* Karl Barth, The Church and the Churches, p. 18
... G. T. Manley, Christian Unity, London: Inter-Varsity Fellowship, 1945, p. 86 (see the book; see also Rom. 8:19-21; Isa. 62:10; John 17:20-21; Rom. 8:1; 1 Cor. 1:30-31; 2 Cor. 5:17; Eph. 1:13; more at Bondage, Christ, Church, Devotion, Jesus, Prayer, Purpose, Quest, Self-sacrifice, Unity)

 
Sunday, June 11, 2017
Trinity Sunday
Feast of Barnabas the Apostle

Accustom yourself then by degrees thus to worship Him, to beg His grace, to offer Him your heart from time to time, in the midst of your business, even every moment, if you can. Do not always scrupulously confine yourself to certain rules, or particular forms of devotion, but act with a general confidence in God, with love and humility.
... Brother Lawrence (c.1605-1691), The Practice of the Presence of God, New York, Revell, 1895, Seventh Letter, p. 34-35 (see the book; see also Rom. 8:1-2; Eph. 3:12; Heb. 4:16; 10:35; 1 John 3:21-22; more at Confidence, Devotion, God, Heart, Humility, Love, Offering, Rule, Worship)

 
Monday, June 12, 2017

I believe in Christianity as I believe that the Sun has risen, not only because I see it, but because by it I see everything else.
... C. S. Lewis (1898-1963), “Is Theology Poetry?”, in They Asked for a Paper, London: Geoffrey Bles, 1962, p. 165 (see the book; see also John 8:12; Isa. 9:2; Luke 2:30-32; John 1:1-5; 12:35-36; Rom. 12:2; 2 Cor. 4:6; Eph. 5:13-14; more at Belief, Faith, Sight)

 
Tuesday, June 13, 2017
Commemoration of Gilbert Keith Chesterton, Apologist and Writer, 1936

If Christianity should happen to be true—that is to say, if its God is the real God of the universe—then defending it may mean talking about anything and everything. Things can be irrelevant to the proposition that Christianity is false, but nothing can be irrelevant to the proposition that Christianity is true. [All] things not only may have something to do with the Christian God, but must have something to do with Him if He lives and reigns.
... Gilbert Keith Chesterton (1874-1936), Wisdom and Innocence: A Life of G. K. Chesterton, Joseph Pearce, Ignatius Press, 1997, p. 80 (see the book; see also Eph. 1:22-23; Matt. 28:18; 1 Cor. 15:25-27; 2 Pet. 1:16; more at Apologetics, God, Reason, Truth, Universe)

 
Wednesday, June 14, 2017
Commemoration of Richard Baxter, Priest, Hymnographer, Teacher, 1691

Ye holy angels bright,
Who wait at God’s right hand,
Or through the realms of light
Fly at your Lord’s command,
Assist our song;
For else the theme
Too high doth seem
For mortal tongue.
 
Ye blessed souls at rest,
Who ran this earthly race,
And now, from sin released,
Behold the Saviour’s face,
God’s praises sound,
As in his sight,
With sweet delight,
Ye do abound.
 
Ye saints, who toil below,
Adore your heavenly King.
And onward as ye go
Some joyful anthem sing;
Take what he gives
And praise him still,
Through good or ill,
Who ever lives!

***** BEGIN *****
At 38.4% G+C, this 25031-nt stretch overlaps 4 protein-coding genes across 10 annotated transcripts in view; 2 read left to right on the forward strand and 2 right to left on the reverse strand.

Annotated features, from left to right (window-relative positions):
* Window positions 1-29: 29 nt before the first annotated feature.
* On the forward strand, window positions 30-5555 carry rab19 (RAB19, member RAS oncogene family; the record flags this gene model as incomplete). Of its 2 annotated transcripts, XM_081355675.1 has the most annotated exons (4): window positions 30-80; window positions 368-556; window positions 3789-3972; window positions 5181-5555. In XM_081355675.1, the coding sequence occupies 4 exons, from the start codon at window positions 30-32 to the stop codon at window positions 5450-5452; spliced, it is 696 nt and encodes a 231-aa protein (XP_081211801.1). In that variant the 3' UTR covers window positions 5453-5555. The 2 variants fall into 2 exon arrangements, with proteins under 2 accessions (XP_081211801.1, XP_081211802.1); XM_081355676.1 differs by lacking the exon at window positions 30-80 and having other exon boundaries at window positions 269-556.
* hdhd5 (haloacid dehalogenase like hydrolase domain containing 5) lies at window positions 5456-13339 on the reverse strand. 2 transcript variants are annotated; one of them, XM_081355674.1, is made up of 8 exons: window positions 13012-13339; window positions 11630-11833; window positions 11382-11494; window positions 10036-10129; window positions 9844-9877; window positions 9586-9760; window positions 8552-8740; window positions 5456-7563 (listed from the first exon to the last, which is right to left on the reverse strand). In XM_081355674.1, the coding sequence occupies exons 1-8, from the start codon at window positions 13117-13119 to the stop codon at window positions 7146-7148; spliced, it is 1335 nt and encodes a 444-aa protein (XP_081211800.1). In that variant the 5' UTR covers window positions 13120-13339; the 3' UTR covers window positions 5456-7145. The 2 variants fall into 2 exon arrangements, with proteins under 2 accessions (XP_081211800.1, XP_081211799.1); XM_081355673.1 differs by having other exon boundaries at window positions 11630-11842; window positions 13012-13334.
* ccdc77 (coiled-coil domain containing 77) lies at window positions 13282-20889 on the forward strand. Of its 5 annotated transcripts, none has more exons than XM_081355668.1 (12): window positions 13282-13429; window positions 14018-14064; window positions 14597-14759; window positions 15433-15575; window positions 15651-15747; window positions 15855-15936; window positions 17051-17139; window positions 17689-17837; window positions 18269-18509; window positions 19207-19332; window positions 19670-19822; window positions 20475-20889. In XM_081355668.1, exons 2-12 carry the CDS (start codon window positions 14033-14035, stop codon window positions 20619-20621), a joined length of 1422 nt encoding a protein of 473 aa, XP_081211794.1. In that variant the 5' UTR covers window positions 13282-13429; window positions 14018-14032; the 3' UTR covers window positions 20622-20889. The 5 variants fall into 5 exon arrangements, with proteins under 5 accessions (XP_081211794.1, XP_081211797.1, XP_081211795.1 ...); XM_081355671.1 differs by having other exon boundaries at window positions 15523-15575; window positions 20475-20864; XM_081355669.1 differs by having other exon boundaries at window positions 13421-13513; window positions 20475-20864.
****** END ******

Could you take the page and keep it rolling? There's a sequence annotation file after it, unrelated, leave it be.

My soul, bear thou thy part,
Triumph in God above:
And with a well-tuned heart
Sing thou the songs of love!
Let all thy days
Till life shall end,
Whate’er he send,
Be filled with praise.
... Richard Baxter (1615-1691), The Poor Man’s Family Book, in The Practical Works of Richard Baxter, v. IV, G. Virtue, 1838, p. 288 (see the book; see also Ps. 47; 66:1-4; 100; 2 Tim. 4:7; Heb. 12:1-2; more at Angel, Life, Praise, Savior, Song, Soul, Worship)

 
Thursday, June 15, 2017
Feast of Evelyn Underhill, Mystical Writer, 1941

The spiritual life is a stern choice. It is not a consoling retreat from the difficulties of existence, but an invitation to enter fully into that difficult existence, and there apply the Charity of God and bear the cost.
... Evelyn Underhill (1875-1941), The School of Charity, New York: Longmans, Green, 1934, reprinted, Morehouse Publishing, 1991, p. 6 (see the book; see also John 14:21; 15:13; Rom. 5:8; Eph. 1:7-8; 1 Tim. 1:16; 1 John 3:1; 4:8-10; more at Charity, Existence, God, Spiritual life, Trial, Weakness)

 
Friday, June 16, 2017
Feast of Richard of Chichester, Bishop, 1253
Commemoration of Joseph Butler, Bishop of Durham, Moral Philosopher, 1752

At no point does the Gospel encourage us to believe that every man will hearken to it, charm we never so wisely. The prophets, for all their passionate sincerity, for all their courageous simplifyings of the Gospel, will meet many deaf adders who stop their ears. We must reckon with this certain fact, and refuse to be daunted by it. But also there comes a point where accommodation can go no further. It is the Gospel we have to present, however we do it. We cannot hope to do it unless we walk humbly with the modern man, as well as with God, unless we are much more eager to learn from him and about him, than to instruct him. God help us, it is all very difficult. But was there ever a task better worth trying to do, or one in which, whether we fail or succeed, we more surely find our freedom?